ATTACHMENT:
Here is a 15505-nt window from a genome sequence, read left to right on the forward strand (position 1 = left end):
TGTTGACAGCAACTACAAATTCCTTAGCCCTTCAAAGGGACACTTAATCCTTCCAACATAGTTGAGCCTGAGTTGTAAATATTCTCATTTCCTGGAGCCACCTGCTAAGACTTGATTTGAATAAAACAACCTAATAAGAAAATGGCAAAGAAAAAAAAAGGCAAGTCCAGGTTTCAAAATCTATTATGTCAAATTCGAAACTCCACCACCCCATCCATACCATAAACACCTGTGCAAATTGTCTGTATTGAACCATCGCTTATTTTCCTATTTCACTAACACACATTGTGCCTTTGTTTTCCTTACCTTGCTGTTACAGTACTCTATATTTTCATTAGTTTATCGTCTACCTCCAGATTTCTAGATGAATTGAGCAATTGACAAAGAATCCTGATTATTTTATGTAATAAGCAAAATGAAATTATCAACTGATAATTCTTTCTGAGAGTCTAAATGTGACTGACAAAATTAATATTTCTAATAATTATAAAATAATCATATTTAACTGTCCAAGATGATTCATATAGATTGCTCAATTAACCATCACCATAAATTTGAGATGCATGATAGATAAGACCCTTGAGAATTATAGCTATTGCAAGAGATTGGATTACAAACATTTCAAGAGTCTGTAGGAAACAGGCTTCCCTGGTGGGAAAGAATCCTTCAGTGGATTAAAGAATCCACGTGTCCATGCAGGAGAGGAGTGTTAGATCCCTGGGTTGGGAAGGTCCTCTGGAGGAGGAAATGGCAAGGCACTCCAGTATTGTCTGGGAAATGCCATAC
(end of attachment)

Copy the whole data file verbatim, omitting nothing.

Here is a 15505-nt window from a genome sequence, read left to right on the forward strand (position 1 = left end):
TGTTGACAGCAACTACAAATTCCTTAGCCCTTCAAAGGGACACTTAATCCTTCCAACATAGTTGAGCCTGAGTTGTAAATATTCTCATTTCCTGGAGCCACCTGCTAAGACTTGATTTGAATAAAACAACCTAATAAGAAAATGGCAAAGAAAAAAAAAGGCAAGTCCAGGTTTCAAAATCTATTATGTCAAATTCGAAACTCCACCACCCCATCCATACCATAAACACCTGTGCAAATTGTCTGTATTGAACCATCGCTTATTTTCCTATTTCACTAACACACATTGTGCCTTTGTTTTCCTTACCTTGCTGTTACAGTACTCTATATTTTCATTAGTTTATCGTCTACCTCCAGATTTCTAGATGAATTGAGCAATTGACAAAGAATCCTGATTATTTTATGTAATAAGCAAAATGAAATTATCAACTGATAATTCTTTCTGAGAGTCTAAATGTGACTGACAAAATTAATATTTCTAATAATTATAAAATAATCATATTTAACTGTCCAAGATGATTCATATAGATTGCTCAATTAACCATCACCATAAATTTGAGATGCATGATAGATAAGACCCTTGAGAATTATAGCTATTGCAAGAGATTGGATTACAAACATTTCAAGAGTCTGTAGGAAACAGGCTTCCCTGGTGGGAAAGAATCCTTCAGTGGATTAAAGAATCCACGTGTCCATGCAGGAGAGGAGTGTTAGATCCCTGGGTTGGGAAGGTCCTCTGGAGGAGGAAATGGCAAGGCACTCCAGTATTGTCTGGGAAATGCCATAC